In Africa where much of the planet’s insect biodiversity occurs, rapidly accelerating human activity has contributed to the introduction and spread of invasive pests.
Insects represent the majority of living organisms on Earth, accounting for about two-thirds of all creatures and filling many niches in both terrestrial and aquatic ecosystems. They play an important regulatory role, but some can become notorious pests of agricultural, medical, and veterinary importance
Our research takes place across the African continent at a range of facilities from laboratories to field research sites. With the latest technology and equipment, IITA is committed to research-for-development activities that bring solutions to farmers, rural communities, and the people of sub-Saharan Africa. We have stations in West, East, South, and Central regions that are prepared to deal with these goals and are equipped with specialized tools to further our ground-breaking research.
The Knowledge Center offers a variety of print and non-print materials plus access to electronic journals and databases. We subscribe to the full text of over 135 electronic journal titles. The Online Public Access Catalogue (OPAC), which represents our print collection, is on the web with over 110,000 records. The collection is mainly in English with some titles in French. The photo library has over 1,000 records and can be accessed via Flickr.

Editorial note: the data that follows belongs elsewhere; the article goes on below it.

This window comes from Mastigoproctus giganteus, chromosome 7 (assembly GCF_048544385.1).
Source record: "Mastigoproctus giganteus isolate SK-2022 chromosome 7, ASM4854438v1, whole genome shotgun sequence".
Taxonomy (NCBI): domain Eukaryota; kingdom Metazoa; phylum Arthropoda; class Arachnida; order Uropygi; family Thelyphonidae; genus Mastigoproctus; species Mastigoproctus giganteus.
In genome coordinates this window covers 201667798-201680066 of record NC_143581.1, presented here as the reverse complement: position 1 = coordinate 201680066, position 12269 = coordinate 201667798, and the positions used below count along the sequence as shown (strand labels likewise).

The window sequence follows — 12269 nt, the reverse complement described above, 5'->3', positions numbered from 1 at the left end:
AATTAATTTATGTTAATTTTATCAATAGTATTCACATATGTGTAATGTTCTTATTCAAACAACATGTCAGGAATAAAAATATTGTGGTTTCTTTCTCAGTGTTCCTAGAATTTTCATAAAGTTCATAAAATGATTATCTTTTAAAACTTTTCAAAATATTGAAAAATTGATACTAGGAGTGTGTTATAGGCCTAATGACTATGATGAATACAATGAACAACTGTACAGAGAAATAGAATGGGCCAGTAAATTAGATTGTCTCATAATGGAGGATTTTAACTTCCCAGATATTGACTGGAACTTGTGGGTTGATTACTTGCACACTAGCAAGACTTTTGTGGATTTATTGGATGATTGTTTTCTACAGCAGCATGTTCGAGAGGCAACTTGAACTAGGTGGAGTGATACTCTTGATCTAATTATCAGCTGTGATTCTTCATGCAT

The Knowledge Center collections in agriculture and life science disciplines represent 50 years of cutting-edge research by IITA and partners.
The Knowledge Center at headquarters provides easy and quick access to the information that researchers need to work productively and cost effectively regardless of their location.
The services on offer include the following:
- Online access to the full text of the research output of IITA scientists since inception in the IITA Bibliography
- Online access to the full text of IITA publications in the IITA Bibliography
- Online access to the full text of current journal articles in over 135 journals. (includes collaboration with all other CGIAR center libraries)
- Access to the full text of journal articles in 145 journals via TEEAL (spell out)
- Access to various electronic databases like CABDIRECT, CGVLibrary (centralized access to libraries, catalogs, and databases held by CGIAR centers) and AJOL (African Journals Online) and so on
- Internet / Database searches
- Assistance for retrieval from the shelves
- Electronic delivery of documents to scientists
- Interlibrary loan (local and international)
- Access to images in the image gallery on Flickr
- Reference service (via e-mail, on-line chat, live-support requests, phone, or at the circulation desk)
- Lending of books and journals
- Selective Dissemination of Information (SDI)
- Distribution of relevant IITA publications to staff, donors, partners and other interested users.
Open Access (OA) at IITA will see scientific papers and articles from the Institute’s research becoming fully published online, unrestricted, and available for free reuse, albeit with due acknowledgment, by the general public.